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10 Deadly Agents the CDC Works With


8
Plague
You’re looking at the Oriental rat flea (Xenopsylla cheopsis), a primary vector for bubonic plague. © Dr. Robert Calentine/Visuals Unlimited/Corbis
You’re looking at the Oriental rat flea (Xenopsylla cheopsis), a primary vector for bubonic plague. © Dr. Robert Calentine/Visuals Unlimited/Corbis

Our next contestant needs no introduction. Best known for killing 60 percent of Europe in the 14th century, it has helped to topple empires and drive social and technological change. Today, you can find it mainly lying low in small towns or villages in developing areas of Africa, Asia and South America, but it also enjoys the American West, where an average of seven cases per year popped up between 1900 and 2010 [source: CDC].

The Yersinia pestis bacteria cause three kinds of plague:

  1. Bubonic plague, typically contracted from the bite of infected rodent fleas
  2. Septicemic plague, contracted through flea bites, exposure to the fluids or remains of plague-infected animals, or from untreated bubonic plague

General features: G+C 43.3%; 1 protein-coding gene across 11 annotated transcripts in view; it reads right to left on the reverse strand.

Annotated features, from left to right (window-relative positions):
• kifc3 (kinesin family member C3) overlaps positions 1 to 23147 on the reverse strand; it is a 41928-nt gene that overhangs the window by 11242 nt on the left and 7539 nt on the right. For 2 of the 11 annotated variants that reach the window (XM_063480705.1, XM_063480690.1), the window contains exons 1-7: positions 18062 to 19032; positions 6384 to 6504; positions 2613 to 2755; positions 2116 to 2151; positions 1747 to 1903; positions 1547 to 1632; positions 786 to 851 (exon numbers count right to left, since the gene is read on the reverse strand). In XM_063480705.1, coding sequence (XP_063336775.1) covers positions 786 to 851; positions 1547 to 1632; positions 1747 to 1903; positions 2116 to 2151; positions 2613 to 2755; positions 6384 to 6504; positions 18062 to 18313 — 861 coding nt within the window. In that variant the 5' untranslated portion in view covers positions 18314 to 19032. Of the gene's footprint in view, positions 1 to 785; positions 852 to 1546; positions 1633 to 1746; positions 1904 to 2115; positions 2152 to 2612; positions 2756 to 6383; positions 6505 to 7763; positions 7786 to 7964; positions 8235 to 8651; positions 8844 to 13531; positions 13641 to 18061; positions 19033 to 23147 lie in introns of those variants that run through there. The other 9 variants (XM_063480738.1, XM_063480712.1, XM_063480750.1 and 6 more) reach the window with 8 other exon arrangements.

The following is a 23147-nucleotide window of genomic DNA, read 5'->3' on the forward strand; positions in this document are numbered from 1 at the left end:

3. Pneumonic plague, which arises from inhaling respiratory droplets from infected cats or humans that have pneumonic plague or other plague that has spread to the lungs

Bubonic sufferers quickly develop fever, headache, chills, weakness and enlarged, painful lymph nodes called buboes, where the plague bacteria multiply. Unless treated with the right antibiotics, this form of plague can spread throughout the body and develop into the other types. Septicemic patients add symptoms of abdominal pain, shock and possible internal bleeding, while pneumonic types exhibit a quickly worsening pneumonia that can result in respiratory failure and shock.

Thanks to antibiotics, plague's mortality rate has dropped from 66 to 11 percent. Untreated, septicemic and pneumonic plagues consistently kill their victims [sources: CDC; WHO].


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